Arc flash does not appear to be a widely recognised, not to mention a fully understood hazard that leads to electrical injuries among employers in Ireland. It is hardly surprising then that it is so often inadequately controlled. Undoubtedly, this is in part due to the fact that the only reference to ‘electrical arcing’ in Irish Health and Safety legislation is in the definition of ‘danger’ contained in the Safety, Health and Welfare at Work Regulations 2007 (S.I.299) Part 3: Electricity, which includes risk of personal injury from ‘electrical explosion or arcing’.

However, it is a very real hazard in most workplaces, and needs to be identified as such, analysed, and the associated risks controlled. This is a legal requirement, under the general duty of the employer and the duty with regard to risk assessment in the Safety, Health and Welfare at Work Act.

Arc Flash can cause major electrical injuries

Based on S.I.299: ‘work on or near live conductors may be permitted in exceptional circumstances’. Any ‘live’ work, switching or racking in/out of breakers can result in electric shock and burns sustained at the point of accidental electrical contact, or due to arcing from LV or HV conductors.

Research carried out in the United States over 30 years ago indicates that over 70% of electrical injuries result from arc flash rather than from shock The Other Electrical Hazard: Electric Arc Blast Burns’1 by Dr. Ralph Lee. In my opinion appropriate changes in Irish legislation need to be introduced to ensure Irish employers recognise the necessity of identifying arc flash hazard, and implementing controls to reduce the risk to employees.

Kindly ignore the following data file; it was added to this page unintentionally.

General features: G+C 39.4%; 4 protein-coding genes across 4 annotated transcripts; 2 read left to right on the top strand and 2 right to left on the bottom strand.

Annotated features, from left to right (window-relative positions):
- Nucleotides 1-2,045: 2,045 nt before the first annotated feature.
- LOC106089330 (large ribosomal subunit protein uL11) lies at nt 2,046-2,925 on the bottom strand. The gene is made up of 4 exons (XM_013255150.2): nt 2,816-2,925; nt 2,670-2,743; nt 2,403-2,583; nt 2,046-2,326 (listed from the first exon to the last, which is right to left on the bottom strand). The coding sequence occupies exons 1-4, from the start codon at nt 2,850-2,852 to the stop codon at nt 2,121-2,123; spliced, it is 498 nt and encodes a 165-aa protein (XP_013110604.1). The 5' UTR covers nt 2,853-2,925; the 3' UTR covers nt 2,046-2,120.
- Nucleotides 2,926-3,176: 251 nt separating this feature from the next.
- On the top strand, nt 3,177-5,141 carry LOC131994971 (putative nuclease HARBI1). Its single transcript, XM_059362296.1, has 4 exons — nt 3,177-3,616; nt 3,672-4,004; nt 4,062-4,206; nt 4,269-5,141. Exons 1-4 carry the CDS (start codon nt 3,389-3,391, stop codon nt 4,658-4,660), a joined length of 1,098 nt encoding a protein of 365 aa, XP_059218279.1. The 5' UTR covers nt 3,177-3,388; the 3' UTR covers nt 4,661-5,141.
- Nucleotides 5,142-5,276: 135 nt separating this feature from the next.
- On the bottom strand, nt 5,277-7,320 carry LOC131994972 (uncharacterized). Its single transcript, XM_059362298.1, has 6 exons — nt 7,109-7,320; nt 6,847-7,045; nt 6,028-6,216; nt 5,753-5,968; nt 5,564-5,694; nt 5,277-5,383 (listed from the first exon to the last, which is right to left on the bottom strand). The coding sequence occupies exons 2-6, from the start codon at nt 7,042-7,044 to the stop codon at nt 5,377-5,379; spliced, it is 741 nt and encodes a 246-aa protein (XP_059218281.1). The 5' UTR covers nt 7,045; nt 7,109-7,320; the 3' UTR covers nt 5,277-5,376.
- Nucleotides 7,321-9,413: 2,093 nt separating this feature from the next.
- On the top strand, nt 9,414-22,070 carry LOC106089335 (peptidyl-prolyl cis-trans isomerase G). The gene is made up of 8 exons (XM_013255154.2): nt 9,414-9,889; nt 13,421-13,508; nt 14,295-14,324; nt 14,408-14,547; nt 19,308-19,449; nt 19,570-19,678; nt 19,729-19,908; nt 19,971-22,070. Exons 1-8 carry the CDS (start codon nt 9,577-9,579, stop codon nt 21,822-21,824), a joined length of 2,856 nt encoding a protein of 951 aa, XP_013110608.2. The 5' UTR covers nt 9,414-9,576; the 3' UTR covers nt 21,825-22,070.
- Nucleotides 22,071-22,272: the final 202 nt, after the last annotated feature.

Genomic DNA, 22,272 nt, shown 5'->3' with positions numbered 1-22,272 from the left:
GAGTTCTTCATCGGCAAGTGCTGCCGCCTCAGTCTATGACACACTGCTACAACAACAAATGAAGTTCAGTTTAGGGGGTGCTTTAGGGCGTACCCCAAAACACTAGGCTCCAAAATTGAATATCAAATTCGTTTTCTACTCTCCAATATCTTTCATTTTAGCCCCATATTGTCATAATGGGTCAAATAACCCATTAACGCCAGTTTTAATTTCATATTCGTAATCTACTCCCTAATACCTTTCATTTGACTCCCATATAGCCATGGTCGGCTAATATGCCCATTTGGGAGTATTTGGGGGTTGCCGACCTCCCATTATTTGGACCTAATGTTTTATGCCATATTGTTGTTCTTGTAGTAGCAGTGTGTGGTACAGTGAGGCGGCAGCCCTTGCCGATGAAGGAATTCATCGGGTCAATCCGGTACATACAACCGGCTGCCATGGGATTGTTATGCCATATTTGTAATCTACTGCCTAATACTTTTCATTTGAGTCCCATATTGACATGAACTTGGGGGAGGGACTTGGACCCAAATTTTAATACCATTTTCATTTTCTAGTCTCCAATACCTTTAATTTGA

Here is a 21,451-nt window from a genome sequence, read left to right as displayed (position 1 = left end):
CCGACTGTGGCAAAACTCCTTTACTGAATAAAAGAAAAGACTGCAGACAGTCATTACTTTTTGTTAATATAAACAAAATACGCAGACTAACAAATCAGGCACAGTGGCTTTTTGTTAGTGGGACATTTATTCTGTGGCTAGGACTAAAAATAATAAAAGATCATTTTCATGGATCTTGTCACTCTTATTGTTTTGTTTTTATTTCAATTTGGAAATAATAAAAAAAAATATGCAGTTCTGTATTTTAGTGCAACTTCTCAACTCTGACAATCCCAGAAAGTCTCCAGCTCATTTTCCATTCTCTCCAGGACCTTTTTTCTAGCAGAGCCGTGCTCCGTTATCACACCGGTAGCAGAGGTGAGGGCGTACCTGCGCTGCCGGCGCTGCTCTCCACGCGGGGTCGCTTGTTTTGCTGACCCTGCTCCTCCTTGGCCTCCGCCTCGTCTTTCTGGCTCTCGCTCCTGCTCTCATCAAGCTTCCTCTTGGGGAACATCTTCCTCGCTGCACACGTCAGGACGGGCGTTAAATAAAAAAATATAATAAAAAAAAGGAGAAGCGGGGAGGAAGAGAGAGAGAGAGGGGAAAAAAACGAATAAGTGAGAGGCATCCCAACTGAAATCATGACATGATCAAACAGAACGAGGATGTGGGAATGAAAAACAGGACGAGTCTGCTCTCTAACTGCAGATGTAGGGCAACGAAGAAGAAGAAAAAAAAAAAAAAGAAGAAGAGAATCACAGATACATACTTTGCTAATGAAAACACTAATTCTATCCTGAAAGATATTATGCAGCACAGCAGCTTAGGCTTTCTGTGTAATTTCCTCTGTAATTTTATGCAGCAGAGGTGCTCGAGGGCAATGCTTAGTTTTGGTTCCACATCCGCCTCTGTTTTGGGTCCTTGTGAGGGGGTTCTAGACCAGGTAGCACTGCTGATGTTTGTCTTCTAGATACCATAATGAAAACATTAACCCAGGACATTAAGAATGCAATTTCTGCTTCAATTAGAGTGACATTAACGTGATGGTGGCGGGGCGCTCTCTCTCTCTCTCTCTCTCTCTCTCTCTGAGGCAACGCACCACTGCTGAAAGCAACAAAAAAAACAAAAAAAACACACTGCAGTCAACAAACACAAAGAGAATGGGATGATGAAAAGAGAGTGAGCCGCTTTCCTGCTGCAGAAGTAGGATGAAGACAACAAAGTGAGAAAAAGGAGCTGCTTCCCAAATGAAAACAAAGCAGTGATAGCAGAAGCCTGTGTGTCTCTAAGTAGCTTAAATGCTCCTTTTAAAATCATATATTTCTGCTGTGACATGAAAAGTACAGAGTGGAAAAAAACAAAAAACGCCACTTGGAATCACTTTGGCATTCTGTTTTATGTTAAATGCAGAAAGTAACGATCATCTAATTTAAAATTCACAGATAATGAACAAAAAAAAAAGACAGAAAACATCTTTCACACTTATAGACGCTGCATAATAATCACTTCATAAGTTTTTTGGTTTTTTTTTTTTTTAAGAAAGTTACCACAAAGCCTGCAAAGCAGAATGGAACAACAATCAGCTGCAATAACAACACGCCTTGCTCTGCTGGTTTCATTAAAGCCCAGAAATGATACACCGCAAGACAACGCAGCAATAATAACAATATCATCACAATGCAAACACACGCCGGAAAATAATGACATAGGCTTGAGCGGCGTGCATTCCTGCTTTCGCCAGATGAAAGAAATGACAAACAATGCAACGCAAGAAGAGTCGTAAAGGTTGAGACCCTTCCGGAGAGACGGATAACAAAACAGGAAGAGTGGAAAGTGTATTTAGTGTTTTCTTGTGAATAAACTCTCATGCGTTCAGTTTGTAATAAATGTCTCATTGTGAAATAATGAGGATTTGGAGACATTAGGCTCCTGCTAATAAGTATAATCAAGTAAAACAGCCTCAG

During my career I have noticed that many of the engineers in Irish industrial plants are aware of arc flash hazard and recognise it as a major risk across their sites. Unfortunately due to lack of transparent regulations, which should force the employer to address this type of hazard, it is very difficult for them to obtain funds to carry out appropriate calculations and put safety programs in place.

Awareness is increasing in the pharmaceutical industry, where safety was always treated as priority. Many other business sectors don’t pay any attention to this aspect of safety, unless an arc flash accident that leads to electrical injuries has occurred.  It is widely known that corporations originating from United States apply American quality and safety standards at their Irish plants, as the reinforcement to the European regulations. Electrical safety, and especially arc flash hazard assessment, is one of their concerns.

The introduction of standards such as IEEE1584 and NFPA70E changed the way people perceive electrical safety in the prevention of electrical injuries at some Irish industrial plants. These two standards were developed in United States as guides for performing arc flash hazard calculations. They outline how to carry out basic arc flash hazard risk assessment and recommend appropriate PPE (Personal Protective Equipment), based on the outcome of the calculation, task type and activity. In my view the American Standards should be used as guide to improve Irish standards, due to the fact that arc flash hazard was widely addressed on that continent many years ago and, the experience and knowledge of the problem is much more extensive there than in Europe.

I think that arc flash hazard assessment could become common, if more transparent legislation was in place. Most of the industrial plants carry out protection coordination as standard, to increase the reliability of their processes. With use of appropriate software, arc flash hazard calculations could be carried out as an addition to protection coordination at a minimal expense. Once the calculations are available, an internal process (carried out by health and safety department) can be initiated, to ensure that appropriate risk assessment and safe practices are incorporated and PPE appropriate for the task is available.

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michael quoteMichal Sopocko is Engineering Manager with Premium Power and a chartered member of the Institute of Engineers of Ireland. He holds a Masters degree in Electrical and Electronics Engineering from Poznan University of Technology and has worked on a number of arc flash hazard and protection studies on industrial sites. A version of this article previously appeared in Engineers Ireland Journal. Premium Power designs and delivers safe and resilient electrical systems.